However, if religious orders were to relinquish the parishes they currently serve, due to the age profile of their own priests, the drop by 2030 would be 70 percent leaving just 111 priests carrying out parish ministry across Dublin’s 199 parishes.   57 percent of the current priests serving in Dublin are over 60 years of age and this is projected to increase to 75 percent by 2030 and the findings predict that just one new priest under the age of 40 will join the priesthood in Dublin every year up to 2030.   Other research findings include a predicted drop in Mass attendances by 33 percent by 2030.  Mass attendance is sadly lowest in poorer parishes and strongest in middle class parishes.

It should be noted that even among the younger adults who do not participate regularly at Mass, there are many who are still interested in initiating their young people into the church through baptism, confirmation and First Communion.  Many priests and laypeople are looking for ways to build on this, responding to pastoral opportunities as they arise, supporting parents in taking their responsibilities personally, and seeking to ensure there is a welcome when people return.

The then Chair of the Council of Priests summed up his reaction to the survey.  He stressed that the follow up reflection should be  focused on “how we as a faith community in the Diocese can work together to revitalise local Church communities, reawakening parishioners to the gift and call of baptism, reflecting on what it means to be ‘intentional disciples’ of Jesus, and developing within the community again the desire for priestly vocations”. This is a programme for real participation of entire faith communities in the mission of the Church tomorrow.

If things keep going as they are, one cannot reject the conclusions of the survey.  But if demography is a science which reflects people choices, the future will not be about lamenting the negative, or feeling that all is not so bad, but will inevitably be looking at ways in which people choices will be influenced and changed.  How do we reach out in a new way to people where they are and create a desire among them to deepen their understanding of Christian message?  What will the parish of the future look like if it is to realise that task?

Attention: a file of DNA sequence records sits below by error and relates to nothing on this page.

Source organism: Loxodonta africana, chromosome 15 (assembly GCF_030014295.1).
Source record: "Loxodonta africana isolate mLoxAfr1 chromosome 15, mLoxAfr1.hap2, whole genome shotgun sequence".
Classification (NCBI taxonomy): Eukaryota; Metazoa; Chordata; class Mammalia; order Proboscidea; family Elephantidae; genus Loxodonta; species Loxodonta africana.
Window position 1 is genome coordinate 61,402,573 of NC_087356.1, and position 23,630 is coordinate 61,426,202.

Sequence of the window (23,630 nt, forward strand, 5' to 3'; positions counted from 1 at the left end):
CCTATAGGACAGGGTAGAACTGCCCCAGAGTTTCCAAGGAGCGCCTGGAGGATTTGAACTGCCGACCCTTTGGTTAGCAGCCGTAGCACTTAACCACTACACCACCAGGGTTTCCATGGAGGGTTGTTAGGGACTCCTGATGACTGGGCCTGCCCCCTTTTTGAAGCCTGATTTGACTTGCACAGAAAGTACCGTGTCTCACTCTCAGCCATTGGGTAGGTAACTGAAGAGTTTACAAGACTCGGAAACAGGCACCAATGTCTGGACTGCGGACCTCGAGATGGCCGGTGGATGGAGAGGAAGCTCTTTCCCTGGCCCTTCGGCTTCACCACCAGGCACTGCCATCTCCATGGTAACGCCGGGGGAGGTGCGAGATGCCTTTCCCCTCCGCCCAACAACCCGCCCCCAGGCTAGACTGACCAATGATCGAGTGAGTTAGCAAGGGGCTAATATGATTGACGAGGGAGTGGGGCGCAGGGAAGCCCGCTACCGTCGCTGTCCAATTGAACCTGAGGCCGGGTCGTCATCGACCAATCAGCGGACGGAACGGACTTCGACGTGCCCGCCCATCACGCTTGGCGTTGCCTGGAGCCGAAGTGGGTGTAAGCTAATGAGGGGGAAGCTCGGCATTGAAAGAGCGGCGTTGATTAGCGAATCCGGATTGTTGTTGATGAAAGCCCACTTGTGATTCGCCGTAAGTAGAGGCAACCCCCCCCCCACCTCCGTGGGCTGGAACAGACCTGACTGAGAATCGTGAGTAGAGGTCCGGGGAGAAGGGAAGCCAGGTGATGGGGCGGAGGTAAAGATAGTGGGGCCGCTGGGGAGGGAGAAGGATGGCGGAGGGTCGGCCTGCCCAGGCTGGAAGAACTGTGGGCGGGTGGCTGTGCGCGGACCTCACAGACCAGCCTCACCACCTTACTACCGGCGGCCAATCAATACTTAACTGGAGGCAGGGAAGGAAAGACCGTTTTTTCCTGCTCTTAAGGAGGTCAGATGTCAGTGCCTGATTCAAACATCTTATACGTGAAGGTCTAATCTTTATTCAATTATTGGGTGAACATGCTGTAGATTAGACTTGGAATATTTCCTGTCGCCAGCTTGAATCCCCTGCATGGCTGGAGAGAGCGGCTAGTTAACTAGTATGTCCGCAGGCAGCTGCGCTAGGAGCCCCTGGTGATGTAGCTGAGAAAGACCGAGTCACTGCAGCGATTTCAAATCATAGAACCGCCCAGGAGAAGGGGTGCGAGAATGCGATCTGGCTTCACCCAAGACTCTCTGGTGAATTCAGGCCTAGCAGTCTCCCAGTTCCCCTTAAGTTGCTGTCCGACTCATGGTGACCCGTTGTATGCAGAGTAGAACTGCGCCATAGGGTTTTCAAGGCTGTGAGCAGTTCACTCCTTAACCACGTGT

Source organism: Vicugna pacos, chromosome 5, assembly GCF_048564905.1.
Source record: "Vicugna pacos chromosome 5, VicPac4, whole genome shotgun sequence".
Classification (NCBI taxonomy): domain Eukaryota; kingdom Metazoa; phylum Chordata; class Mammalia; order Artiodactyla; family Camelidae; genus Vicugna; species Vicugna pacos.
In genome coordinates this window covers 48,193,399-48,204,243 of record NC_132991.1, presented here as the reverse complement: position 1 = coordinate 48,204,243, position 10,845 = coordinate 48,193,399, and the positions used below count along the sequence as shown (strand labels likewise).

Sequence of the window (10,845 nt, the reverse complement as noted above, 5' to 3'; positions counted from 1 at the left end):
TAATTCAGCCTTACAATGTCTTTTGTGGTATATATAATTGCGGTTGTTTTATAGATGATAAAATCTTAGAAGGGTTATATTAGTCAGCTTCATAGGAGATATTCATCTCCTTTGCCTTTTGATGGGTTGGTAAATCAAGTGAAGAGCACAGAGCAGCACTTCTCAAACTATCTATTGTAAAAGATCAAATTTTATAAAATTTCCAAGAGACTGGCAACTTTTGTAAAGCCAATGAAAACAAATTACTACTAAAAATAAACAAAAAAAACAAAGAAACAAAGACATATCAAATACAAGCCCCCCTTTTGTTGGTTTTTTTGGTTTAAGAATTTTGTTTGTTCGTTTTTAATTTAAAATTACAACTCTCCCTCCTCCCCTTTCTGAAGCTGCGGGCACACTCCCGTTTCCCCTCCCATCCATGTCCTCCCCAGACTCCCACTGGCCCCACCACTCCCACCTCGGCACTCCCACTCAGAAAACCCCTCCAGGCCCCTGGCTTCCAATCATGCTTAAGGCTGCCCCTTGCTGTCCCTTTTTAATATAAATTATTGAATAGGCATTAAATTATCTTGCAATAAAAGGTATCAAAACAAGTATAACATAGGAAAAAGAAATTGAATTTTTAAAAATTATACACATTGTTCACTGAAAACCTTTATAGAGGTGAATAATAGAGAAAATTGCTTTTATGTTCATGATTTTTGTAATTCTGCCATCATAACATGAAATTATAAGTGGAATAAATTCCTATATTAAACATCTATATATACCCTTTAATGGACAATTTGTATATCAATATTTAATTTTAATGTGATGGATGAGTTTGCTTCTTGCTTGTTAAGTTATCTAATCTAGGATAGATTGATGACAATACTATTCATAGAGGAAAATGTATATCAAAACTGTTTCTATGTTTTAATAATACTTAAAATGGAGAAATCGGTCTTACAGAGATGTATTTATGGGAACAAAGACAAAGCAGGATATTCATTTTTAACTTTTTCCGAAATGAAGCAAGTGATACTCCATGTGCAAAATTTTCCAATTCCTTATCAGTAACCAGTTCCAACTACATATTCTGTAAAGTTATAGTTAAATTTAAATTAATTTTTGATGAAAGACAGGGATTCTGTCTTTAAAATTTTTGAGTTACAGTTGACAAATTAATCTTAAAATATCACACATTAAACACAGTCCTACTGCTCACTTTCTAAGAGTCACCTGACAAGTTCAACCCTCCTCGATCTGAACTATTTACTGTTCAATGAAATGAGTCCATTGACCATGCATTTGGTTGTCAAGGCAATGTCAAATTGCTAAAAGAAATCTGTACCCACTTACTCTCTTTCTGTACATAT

People choices are determined by negative and positive impressions.  What are the factors that alienate people from the Church structures of today?  Probably the most significant negative factor that influences attitudes to the Church in today’s Ireland is the place of women in the Church.  Next would be the ongoing effect of the scandals of child sexual abuse.  I feel that there are some who feel that the scandal has been addressed and should no longer be talked about.  In effect number of accusations have significantly dropped.  But the disillusionment continues and it is deep. I believe in particular that people have underestimated the effect of the scandals on young people.  Young people have not been prolific in writing letters to the papers about the scandals but their disgust at what happened is deep-rooted.

The response of a parish will involve a different form of ministry.  I have called it “Working Together for Mission”.   It involves integrating the respective roles of priests, deacons, religious, full time lay ministries and the establishment of communities that involve wider activity of all.  By all, I also include young people.  This is perhaps the most challenging aspect.  A survey of young people’s attitude to parish was carried out in the Dublin diocese as part of the preparation for the upcoming Synod of Bishops called by Pope Francis.  The report was one of the most disappointing documents that I read since becoming Archbishop.  Young people felt unwelcome in parishes. I quote, without any comment and leave judgement to yourselves:  “A number of young people noted that it was people in parishes (priests and parishioners) who were the greatest obstacles for young people getting involved”.